UTIAS Professor and Director Chris Damaren Speaks to UofTMagazine About Solar Sails

A New Generation of Spacecraft, Powered by Light

Solar sails could propel ships to other planets – and even stars – with much less fuel…

Humans have long dreamed of going to the stars – but exactly how we’d get there has always been an open question. Once you’ve achieved a high speed, you can just coast along (thank you, Newton’s first law of motion) – but to get your speed up in the first place, you need some sort of propulsion system.

Today, we use chemical-burning rockets – but the fuel is heavy, which means launching a fuel-laden craft and accelerating it to an adequate speed requires even more fuel, and so on. The bottom line is that it’s costly and ineffective.

But there might be an easier way. What if we could rig up a “solar sail” that could use sunlight (or starlight) to propel a spacecraft, just as the wind propels a sailing ship? Jules Verne speculated about such technology in his 1865 novel, From the Earth to the Moon.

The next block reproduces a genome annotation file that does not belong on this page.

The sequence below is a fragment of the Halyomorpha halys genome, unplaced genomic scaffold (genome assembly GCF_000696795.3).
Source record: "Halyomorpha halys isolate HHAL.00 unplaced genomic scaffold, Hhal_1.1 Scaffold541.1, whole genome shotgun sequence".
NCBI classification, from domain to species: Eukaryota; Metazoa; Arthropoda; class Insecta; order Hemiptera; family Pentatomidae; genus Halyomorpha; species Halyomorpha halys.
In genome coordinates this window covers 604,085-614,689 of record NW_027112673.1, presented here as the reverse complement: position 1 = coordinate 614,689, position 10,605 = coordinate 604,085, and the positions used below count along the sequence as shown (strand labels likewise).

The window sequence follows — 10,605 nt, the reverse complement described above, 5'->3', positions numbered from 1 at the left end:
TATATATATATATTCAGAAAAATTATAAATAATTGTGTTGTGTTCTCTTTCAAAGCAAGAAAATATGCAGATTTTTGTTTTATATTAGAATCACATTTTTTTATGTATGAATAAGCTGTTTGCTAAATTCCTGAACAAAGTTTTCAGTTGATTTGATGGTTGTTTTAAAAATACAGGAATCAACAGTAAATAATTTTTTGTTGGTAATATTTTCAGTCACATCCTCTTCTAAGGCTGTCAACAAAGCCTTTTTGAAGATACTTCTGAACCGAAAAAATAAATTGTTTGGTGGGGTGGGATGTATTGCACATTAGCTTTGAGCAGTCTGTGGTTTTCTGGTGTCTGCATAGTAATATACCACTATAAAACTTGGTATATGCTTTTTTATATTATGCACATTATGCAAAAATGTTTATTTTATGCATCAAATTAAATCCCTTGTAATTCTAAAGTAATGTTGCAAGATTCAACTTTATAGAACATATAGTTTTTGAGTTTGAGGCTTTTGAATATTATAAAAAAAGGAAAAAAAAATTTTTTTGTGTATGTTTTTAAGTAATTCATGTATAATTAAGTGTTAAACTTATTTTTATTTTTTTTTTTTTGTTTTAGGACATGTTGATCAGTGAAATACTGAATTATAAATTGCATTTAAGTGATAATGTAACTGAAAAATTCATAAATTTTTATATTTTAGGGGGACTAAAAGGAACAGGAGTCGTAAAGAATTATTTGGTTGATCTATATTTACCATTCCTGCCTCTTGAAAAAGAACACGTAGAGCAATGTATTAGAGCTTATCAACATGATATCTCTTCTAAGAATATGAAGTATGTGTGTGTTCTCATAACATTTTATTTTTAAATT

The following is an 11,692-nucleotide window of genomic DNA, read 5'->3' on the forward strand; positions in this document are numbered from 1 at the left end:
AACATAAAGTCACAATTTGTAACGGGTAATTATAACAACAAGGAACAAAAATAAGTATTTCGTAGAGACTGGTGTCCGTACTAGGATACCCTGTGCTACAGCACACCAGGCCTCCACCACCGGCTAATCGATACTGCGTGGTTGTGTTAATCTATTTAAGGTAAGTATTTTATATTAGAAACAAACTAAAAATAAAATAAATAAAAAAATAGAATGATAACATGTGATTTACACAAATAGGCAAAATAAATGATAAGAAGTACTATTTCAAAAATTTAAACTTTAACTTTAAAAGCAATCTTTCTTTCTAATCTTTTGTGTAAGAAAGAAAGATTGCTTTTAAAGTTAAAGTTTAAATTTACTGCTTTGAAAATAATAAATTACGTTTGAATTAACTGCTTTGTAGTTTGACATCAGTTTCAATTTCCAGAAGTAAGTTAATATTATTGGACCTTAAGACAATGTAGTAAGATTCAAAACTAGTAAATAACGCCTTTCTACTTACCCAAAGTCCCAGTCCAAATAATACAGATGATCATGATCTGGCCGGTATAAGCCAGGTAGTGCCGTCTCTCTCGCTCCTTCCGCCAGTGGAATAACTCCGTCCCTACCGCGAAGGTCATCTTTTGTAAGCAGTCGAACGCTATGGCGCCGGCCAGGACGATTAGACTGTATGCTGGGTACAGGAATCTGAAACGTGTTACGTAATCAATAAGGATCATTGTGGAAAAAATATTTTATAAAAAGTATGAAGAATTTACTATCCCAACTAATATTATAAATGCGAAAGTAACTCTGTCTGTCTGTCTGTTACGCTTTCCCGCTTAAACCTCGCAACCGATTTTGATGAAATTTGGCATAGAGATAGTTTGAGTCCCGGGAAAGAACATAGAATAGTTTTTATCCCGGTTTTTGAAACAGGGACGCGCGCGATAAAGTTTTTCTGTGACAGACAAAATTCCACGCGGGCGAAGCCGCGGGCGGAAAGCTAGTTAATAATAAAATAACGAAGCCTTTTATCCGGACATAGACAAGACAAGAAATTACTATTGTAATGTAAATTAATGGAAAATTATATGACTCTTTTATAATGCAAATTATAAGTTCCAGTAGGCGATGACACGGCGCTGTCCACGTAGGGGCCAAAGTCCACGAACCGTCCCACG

We’re now just beginning to use solar sails in real life, as scientists recognize the advantages that they offer, in some situations, over traditional chemical-powered rockets.

“The idea is that we’re using pressure from light photons as a means of propulsion,” says Chris Damaren, director of U of T’s Institute for Aerospace Studies. Damaren has been studying the feasibility of solar sail technology – using extremely thin materials that can intercept light from the sun, pushing a spacecraft just as the wind pushes on a ship’s sail. The analogy doesn’t end there: you can even steer a solar-sail-equipped spacecraft in just the same way that one steers a ship, by carefully adjusting the orientation of the sail.  Full story…